Contributing to sustainability: addressing the core problems
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Contribution of various activities and processes to sustainability of human development is difficult to quantify precisely. Every process produces a certain combination of environmental impacts, often expressed as footprints. The most widely known such indicators are the greenhouse gas footprint (also known as carbon footprint) and the water footprint, and researchers widen the footprints family continually.
Understanding properly the impacts and footprints of various processes is an important and necessary activity. The apparent intrinsic links among these footprints and the used resources are complicated. Strategic evaluation of the resources and footprints of industrial and business processes can be performed taking energy consumption as a basis.
Taking that structure of the energy supplies, useful energy services and energy losses as a representative indicator of the performance of the economy, allows identifying the achievements and remaining key issues for sustainability. A positive achievement is the 11% share of renewables in the primary energy mix. This certainly helps the US economy in achieving lower environmental impact. However, the footprint reductions are not automatic. The use of renewables is still associated with certain environmental footprints—including greenhouse gases, water and nitrogen footprints, which need further research for allowing sufficient quantification. Analysing the outputs of the economy, nearly 2/3 of the taken primary energy was lost and only 1/3 has reached the final users as services.
It can be concluded then, that although the goal of increasing the supply of energy from renewable sources is an important component in ensuring sustainable development, the structure of the outputs indicates a still very low efficiency of the economy for utilising the overall pool of primary energy supply, making the overall task of supplying renewable energy and emission reduction more difficult. As a result, the core of the energy problems—the low efficiency, has not been resolved yet. Directing active efforts towards improvement of the energy efficiency of industrial and business processes is expected to be necessary and important. In this regard, the ability to improve the thermal efficiency is limited by the Second Law of Thermodynamics (i.e. the Carnot efficiency). Solar photovoltaics and wind to electricity, being not thermally related, would not be so limited and may offer additional opportunities.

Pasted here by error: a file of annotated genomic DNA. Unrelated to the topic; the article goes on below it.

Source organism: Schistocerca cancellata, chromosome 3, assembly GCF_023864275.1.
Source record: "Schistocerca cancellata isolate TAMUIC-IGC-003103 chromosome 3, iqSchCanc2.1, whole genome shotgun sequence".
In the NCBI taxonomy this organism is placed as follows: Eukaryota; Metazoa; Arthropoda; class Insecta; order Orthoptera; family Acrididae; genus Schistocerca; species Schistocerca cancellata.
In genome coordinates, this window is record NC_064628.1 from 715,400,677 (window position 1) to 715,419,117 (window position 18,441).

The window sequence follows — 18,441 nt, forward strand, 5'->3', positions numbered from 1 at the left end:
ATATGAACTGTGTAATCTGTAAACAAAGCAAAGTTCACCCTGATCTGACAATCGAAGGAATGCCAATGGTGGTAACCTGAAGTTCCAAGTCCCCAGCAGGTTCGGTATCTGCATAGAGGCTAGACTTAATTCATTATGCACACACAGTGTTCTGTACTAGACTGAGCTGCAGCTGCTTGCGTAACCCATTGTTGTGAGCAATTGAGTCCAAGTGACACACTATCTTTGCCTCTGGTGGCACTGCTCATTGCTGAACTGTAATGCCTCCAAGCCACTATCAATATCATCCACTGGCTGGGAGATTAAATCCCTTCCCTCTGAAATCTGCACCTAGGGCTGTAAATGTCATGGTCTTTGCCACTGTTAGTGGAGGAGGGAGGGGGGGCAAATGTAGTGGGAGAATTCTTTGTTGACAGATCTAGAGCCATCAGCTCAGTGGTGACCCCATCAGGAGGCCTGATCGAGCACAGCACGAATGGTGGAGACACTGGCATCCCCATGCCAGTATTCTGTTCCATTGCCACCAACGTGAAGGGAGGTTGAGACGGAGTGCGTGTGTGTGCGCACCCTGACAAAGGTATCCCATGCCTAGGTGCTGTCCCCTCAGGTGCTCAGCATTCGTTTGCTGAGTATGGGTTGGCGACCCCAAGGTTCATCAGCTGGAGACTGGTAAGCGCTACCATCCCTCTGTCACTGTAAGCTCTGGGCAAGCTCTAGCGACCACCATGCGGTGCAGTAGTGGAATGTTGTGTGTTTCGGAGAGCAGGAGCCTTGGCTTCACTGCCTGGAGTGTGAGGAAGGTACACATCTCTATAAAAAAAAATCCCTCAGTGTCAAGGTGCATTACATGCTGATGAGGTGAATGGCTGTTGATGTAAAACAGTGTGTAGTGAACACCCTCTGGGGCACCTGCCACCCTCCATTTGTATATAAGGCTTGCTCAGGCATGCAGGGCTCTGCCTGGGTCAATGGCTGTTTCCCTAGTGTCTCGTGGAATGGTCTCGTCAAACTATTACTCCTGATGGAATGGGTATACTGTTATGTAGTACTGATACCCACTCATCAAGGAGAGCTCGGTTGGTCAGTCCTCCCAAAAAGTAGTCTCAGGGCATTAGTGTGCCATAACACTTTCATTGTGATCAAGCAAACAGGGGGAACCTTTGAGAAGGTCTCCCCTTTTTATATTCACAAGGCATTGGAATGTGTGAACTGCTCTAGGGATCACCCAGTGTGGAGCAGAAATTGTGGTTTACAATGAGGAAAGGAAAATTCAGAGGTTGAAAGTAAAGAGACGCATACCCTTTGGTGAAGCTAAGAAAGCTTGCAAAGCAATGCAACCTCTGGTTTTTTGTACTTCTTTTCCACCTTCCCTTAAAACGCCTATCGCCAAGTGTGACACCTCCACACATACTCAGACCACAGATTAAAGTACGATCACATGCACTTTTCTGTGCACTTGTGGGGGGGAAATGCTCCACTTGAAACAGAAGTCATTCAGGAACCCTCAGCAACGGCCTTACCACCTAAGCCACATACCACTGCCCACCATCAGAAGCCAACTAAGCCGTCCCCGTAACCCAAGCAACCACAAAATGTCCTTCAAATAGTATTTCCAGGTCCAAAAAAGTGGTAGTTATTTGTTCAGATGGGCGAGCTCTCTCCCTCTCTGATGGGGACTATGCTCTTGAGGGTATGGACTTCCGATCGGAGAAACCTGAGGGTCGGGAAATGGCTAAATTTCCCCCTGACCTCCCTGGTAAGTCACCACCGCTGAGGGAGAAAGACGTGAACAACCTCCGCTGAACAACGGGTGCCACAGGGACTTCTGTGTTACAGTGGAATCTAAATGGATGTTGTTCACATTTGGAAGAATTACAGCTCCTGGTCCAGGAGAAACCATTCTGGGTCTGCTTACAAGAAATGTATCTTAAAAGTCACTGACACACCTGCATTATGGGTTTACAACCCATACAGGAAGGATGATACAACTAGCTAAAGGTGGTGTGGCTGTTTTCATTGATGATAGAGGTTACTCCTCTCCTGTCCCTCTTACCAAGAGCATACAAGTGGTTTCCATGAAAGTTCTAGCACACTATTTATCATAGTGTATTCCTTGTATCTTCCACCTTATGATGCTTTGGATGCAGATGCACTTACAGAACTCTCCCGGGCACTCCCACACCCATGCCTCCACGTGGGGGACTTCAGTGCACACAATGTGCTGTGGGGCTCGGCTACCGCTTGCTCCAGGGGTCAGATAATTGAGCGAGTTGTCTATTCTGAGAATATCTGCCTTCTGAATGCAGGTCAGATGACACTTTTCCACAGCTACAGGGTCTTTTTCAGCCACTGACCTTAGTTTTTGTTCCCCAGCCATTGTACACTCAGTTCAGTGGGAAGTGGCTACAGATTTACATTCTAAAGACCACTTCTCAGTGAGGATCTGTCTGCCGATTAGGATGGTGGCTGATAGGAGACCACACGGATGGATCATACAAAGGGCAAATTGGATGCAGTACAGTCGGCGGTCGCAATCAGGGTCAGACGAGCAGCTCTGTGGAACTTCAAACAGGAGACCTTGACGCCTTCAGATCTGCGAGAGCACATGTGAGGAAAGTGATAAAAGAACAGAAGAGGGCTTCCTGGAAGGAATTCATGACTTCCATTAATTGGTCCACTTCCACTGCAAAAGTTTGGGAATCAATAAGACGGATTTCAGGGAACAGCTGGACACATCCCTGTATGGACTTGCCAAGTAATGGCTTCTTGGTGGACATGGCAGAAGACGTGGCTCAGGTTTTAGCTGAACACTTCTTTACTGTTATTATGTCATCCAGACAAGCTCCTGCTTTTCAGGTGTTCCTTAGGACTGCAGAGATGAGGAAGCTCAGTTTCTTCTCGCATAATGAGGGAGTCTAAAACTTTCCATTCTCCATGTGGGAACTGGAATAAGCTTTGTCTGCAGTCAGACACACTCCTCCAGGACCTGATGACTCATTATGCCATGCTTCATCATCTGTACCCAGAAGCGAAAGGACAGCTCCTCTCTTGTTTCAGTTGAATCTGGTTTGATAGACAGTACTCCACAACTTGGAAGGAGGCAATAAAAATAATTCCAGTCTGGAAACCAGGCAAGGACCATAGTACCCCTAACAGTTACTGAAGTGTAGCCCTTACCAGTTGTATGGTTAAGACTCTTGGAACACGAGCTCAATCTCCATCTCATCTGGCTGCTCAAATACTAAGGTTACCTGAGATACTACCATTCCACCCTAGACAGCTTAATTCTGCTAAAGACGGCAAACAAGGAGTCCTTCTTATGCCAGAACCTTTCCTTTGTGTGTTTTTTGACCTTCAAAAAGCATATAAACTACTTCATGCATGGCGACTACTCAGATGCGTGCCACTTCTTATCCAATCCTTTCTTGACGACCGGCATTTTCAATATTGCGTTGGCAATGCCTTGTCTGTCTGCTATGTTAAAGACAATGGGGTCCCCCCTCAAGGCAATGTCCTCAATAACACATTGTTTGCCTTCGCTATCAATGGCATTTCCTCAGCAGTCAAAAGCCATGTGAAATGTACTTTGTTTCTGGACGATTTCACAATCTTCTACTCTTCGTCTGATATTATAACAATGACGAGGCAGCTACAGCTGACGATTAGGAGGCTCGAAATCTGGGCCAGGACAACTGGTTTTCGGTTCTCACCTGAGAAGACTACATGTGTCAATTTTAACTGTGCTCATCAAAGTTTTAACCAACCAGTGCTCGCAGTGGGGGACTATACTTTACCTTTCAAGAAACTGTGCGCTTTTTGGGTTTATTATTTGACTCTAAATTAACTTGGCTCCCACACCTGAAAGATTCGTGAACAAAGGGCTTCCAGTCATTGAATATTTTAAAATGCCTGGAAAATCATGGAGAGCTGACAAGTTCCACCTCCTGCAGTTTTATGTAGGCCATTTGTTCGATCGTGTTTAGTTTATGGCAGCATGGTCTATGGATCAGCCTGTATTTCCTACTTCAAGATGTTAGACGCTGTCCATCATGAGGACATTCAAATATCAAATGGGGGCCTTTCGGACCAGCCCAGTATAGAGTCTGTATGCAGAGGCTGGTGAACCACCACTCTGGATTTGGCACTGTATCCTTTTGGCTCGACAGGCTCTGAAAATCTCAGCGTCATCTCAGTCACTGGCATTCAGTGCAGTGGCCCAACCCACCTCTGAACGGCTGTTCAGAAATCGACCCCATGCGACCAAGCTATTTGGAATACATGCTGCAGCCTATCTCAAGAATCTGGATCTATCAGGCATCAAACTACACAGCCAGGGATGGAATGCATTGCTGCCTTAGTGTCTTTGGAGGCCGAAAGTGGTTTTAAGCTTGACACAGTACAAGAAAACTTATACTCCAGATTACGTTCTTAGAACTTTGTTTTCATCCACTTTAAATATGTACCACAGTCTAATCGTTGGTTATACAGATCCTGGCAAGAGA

The current issue of Clean Technologies and Environmental Policy (CTEP) offers the readers research results on topics related to wind power and sustainability at regional level, production of biofuels, off-gas cleaning, carbon capture and sequestration (CCS), process pollution assessment—including on LCA basis, policy development for buildings in China, adaptation to climate change, water supply and distribution, waste minimisation and waste as a resource, materials and energy efficiency.
These topics provide a good spread over key knowledge areas, related to sustainability, describing the serious research efforts and interesting results. The publication of works dedicated to energy and material efficiency is a good step, complemented by waste reduction, using waste as a resource. However, for reducing the burden on the resource supply and emission clean up, more intensive research should be performed on improving the utilisation efficiency of materials and energy in the economy. For any additional percentage points of improved energy or water demand, at least equivalent percentage points on the fresh water or primary energy supply should be expected. If the nexuses between water, energy and materials are used as synergy mechanisms, then to achieve better results may be possible. Addressing the core system problems using more vigour and creativity is a key component in the solution toolset, leading to sustainable development.